Disposable Sex Worker: In the book, Grenouille tries to distill the scent of animals, but they are all too afraid as he handles them; only when he entices a puppy with a piece of meat, then kills it while it's still distracted, can he apply animal fat and create a perfume so convincing that the puppy's mother won't keep her nose out of the bottle it's kept in. In the film, rather than subject the audience to the horror of killing a puppy, Grenouille is instead shown murdering a weirded-out prostitute and using the resultant perfume to fool her abandoned (anachronistic) shi tzu.
Doom Magnet: Everyone who takes care of Grenouille dies soon after he leaves them. The only exception is Madame Gaillard (in the book) - her problem is that she lives much longer than she wanted to.
Driven to Suicide: Grenouille realizes that he'll be Lonely At The Top, and has no other reason to live.
Drop Dead Gorgeous: Grenouille dumps the naked bodies of his young, beautiful victims haphazardly throughout the city. Also present in the film poster on this page. After watching the film, it becomes more clear that the woman pictured is dead.
The Dung Ages: The slums of 18th century France are a filthy and disgusting place. The book and film go into particular length about the foul odors. In the book, Grenouille's mother is described as "relatively handsome", meaning here that she's still some teeth left in her mouth and some hair on her head, no diseases except syphilis, gout and a slight case of tuberculosis, and expects to live for a long time - five or even ten years. Parisians were banned from expanding outside the city walls, and the filth, pollution and overcrowding were a major contributor to the French Revolution. On the other hand, the countryside and wealthy parts of France are portrayed as quite gorgeous.
Dying Alone: Inverted with Madame Gaillard in the book, who runs the orpanage where Grenouille was raised. She collects money so she could die alone in her own home, instead of a public hospital. However, she doesn't die soon enough, in the French Revolution her money becomes worthless, and she dies in the way she was trying to avoid in her whole life.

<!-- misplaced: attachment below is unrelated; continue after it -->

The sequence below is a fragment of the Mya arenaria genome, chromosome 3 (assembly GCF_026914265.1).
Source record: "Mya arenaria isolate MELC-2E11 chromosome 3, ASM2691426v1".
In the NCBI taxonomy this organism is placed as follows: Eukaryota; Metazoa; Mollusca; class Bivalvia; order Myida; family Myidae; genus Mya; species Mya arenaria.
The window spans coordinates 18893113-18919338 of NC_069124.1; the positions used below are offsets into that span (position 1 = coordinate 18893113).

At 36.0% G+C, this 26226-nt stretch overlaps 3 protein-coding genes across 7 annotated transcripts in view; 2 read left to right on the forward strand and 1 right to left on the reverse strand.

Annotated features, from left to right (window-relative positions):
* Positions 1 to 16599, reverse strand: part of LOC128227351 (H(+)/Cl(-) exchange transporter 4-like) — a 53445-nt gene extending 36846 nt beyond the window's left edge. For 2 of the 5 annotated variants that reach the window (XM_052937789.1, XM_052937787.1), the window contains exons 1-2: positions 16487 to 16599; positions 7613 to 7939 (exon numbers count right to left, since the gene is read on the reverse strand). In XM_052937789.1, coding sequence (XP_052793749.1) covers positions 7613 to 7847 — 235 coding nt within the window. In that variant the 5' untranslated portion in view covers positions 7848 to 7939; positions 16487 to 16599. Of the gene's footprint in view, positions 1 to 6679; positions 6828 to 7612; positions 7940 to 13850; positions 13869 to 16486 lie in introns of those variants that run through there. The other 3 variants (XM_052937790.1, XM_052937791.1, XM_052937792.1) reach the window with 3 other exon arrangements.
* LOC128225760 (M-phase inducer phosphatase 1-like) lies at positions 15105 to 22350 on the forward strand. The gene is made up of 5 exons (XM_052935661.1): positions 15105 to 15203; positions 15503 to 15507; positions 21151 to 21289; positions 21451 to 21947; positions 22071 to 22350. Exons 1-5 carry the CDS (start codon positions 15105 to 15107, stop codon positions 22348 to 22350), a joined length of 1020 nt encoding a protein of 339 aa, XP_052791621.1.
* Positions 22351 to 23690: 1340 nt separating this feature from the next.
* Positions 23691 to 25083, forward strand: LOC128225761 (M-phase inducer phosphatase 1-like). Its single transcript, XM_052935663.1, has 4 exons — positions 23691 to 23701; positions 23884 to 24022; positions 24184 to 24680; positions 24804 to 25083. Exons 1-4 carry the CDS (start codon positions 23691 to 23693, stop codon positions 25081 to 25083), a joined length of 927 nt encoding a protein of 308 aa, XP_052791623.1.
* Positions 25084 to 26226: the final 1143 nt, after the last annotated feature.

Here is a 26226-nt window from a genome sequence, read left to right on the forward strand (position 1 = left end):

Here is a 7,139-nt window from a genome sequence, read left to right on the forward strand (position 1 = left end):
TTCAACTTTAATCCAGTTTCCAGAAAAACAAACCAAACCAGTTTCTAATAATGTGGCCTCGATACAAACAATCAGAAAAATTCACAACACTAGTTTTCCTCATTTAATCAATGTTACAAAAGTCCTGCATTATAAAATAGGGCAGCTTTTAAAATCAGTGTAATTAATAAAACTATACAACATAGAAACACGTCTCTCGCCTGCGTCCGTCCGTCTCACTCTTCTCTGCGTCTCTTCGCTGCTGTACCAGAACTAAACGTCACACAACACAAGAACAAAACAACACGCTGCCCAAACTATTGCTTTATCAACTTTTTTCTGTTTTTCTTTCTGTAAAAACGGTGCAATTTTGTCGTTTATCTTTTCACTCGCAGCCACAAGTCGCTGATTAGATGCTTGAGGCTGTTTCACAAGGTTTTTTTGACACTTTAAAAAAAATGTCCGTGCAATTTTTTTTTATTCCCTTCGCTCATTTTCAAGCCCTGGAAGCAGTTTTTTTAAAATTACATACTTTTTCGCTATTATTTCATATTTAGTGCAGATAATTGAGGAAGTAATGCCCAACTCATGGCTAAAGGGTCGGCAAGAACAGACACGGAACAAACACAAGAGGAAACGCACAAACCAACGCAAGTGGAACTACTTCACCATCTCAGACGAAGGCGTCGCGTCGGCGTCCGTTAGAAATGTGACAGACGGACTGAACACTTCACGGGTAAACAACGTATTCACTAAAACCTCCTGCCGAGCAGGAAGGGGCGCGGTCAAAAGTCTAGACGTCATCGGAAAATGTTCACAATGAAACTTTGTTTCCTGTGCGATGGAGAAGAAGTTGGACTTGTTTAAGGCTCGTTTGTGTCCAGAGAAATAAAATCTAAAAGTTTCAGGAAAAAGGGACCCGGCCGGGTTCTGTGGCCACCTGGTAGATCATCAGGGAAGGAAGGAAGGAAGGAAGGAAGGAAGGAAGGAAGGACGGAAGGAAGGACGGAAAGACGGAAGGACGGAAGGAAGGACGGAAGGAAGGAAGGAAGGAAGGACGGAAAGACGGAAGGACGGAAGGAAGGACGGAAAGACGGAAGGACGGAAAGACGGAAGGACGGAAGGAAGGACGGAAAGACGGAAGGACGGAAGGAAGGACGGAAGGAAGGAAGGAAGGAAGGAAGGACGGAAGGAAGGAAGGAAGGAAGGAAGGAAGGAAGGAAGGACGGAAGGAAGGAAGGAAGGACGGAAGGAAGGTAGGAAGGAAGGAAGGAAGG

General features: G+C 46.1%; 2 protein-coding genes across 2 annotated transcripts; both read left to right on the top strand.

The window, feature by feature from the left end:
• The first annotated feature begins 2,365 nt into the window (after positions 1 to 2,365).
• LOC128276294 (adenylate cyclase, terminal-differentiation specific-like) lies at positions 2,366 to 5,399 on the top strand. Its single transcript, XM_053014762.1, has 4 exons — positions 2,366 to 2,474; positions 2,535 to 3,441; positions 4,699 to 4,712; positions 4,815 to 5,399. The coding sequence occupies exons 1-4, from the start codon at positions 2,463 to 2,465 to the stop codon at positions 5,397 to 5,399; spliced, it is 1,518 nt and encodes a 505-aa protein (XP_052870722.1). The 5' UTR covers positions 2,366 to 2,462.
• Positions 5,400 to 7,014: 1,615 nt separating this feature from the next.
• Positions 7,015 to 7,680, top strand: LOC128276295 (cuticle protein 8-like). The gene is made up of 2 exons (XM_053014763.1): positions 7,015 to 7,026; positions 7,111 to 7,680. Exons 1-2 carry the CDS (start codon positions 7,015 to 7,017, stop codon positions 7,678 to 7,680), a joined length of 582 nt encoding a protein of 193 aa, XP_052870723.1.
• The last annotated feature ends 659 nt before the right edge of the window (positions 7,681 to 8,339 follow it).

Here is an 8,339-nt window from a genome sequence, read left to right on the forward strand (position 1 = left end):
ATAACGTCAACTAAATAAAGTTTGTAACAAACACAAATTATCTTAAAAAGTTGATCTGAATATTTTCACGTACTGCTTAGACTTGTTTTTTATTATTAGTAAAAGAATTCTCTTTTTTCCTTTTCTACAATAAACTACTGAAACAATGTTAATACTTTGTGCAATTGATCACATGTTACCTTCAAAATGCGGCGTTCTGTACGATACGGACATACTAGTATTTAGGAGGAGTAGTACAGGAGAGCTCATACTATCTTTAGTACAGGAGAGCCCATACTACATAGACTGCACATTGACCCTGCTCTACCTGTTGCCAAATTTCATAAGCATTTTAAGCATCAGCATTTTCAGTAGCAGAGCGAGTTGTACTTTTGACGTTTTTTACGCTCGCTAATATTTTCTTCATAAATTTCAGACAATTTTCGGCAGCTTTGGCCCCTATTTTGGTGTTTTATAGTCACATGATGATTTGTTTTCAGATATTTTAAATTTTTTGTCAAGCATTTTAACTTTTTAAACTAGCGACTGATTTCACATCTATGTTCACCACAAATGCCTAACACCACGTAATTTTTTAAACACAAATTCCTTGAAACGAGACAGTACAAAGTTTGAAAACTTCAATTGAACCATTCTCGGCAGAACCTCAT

Emotion Bomb: The perfect perfume. Grenouille uses the emotional effects of the perfume to get the entire city's population to universally declare him innocent of murder. Even Antoine Richis succumbs once he draws within arm's reach.
Fake Nationality: Grenouille, Laura and Antoine are French people played in the film by Brits, while Baldini is an Italian played by an American.
Final Girl: Subverted. Laura is teased as the one girl to survive Grenouille's murderous plot, to the point that he hesitates when he finally has her in his grasp... but he still kills her.
First Girl Wins: The Plum Girl, the first victim, is the one that makes the most lasting impression on Grenouille and is what starts him on his quest. The only other girl to make much of an impression is Laura, who bears more than a passing resemblance to her.
For the Evulz: In the book, Grenouille wonders why he wants to rule humanity and concludes that it's because he's thoroughly evil. In the film, however, it's suggested that he wants to prove his worth despite lacking a scent.
Glamour: The premise of the story is that this is more than just figurative.
Good Scars, Evil Scars: Grenouille's body is covered in scars and old burns from the tannery. His brutal master is particularly gruesome.